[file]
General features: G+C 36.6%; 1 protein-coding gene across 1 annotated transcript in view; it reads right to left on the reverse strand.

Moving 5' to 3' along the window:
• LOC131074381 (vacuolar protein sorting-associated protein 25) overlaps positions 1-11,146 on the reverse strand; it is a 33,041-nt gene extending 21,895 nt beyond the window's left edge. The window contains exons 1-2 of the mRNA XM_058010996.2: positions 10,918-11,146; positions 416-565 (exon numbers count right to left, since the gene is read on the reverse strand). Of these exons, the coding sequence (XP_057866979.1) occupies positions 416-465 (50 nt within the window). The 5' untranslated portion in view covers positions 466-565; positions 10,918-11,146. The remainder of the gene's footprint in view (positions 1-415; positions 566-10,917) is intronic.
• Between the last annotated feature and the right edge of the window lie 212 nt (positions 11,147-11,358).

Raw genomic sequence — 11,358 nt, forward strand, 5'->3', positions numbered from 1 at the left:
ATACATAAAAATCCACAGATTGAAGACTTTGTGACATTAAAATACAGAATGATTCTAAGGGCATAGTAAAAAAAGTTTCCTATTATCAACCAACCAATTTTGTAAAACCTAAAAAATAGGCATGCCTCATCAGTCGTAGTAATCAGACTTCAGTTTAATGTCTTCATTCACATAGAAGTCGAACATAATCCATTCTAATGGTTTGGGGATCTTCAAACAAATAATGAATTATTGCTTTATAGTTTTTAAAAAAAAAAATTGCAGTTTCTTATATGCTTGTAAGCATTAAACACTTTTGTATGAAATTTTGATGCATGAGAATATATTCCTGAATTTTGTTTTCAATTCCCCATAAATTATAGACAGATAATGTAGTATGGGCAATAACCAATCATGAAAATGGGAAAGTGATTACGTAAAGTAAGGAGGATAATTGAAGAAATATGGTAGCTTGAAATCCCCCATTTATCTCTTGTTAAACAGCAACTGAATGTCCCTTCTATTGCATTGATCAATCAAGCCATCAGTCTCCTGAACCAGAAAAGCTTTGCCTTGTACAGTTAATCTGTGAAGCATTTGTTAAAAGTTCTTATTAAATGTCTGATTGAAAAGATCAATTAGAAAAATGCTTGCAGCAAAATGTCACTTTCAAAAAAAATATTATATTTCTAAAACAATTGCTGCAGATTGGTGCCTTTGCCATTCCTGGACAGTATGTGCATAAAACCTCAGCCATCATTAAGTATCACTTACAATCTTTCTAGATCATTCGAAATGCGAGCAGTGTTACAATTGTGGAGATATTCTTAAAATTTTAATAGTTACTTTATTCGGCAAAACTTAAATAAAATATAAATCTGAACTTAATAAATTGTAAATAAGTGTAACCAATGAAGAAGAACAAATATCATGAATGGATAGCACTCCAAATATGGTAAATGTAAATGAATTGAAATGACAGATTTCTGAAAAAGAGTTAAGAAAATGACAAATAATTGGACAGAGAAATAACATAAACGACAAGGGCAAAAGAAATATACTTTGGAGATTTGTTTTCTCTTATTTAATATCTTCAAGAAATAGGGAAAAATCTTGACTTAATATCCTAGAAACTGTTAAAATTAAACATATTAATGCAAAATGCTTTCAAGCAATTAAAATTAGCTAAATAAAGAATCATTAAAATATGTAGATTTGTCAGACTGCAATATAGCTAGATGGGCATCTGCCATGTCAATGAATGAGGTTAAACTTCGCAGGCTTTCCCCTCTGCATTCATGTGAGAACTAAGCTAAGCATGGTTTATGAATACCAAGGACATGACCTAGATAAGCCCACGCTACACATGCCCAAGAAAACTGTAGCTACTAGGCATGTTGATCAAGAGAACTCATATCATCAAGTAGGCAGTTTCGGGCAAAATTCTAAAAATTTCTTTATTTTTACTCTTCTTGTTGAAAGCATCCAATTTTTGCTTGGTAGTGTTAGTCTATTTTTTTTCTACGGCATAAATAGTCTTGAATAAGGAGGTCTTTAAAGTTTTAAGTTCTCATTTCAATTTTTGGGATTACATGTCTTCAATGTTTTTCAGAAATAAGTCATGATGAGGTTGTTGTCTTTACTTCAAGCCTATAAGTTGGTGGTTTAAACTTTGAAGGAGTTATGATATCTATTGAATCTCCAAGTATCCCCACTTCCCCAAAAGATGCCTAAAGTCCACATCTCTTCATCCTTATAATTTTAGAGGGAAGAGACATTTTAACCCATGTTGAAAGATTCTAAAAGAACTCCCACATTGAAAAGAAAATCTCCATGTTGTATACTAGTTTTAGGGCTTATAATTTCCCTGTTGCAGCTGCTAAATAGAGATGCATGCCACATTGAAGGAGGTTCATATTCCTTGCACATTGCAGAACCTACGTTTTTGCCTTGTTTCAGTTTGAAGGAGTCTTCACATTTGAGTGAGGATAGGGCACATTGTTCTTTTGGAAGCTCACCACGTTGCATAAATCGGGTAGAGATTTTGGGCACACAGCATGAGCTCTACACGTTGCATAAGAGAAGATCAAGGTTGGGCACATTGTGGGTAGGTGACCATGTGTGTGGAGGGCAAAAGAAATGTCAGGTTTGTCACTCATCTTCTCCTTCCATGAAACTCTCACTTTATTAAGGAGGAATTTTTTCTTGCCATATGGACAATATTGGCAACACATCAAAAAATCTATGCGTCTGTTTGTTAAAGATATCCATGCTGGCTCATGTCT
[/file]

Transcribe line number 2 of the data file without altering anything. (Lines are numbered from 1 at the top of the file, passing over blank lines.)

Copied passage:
Moving 5' to 3' along the window: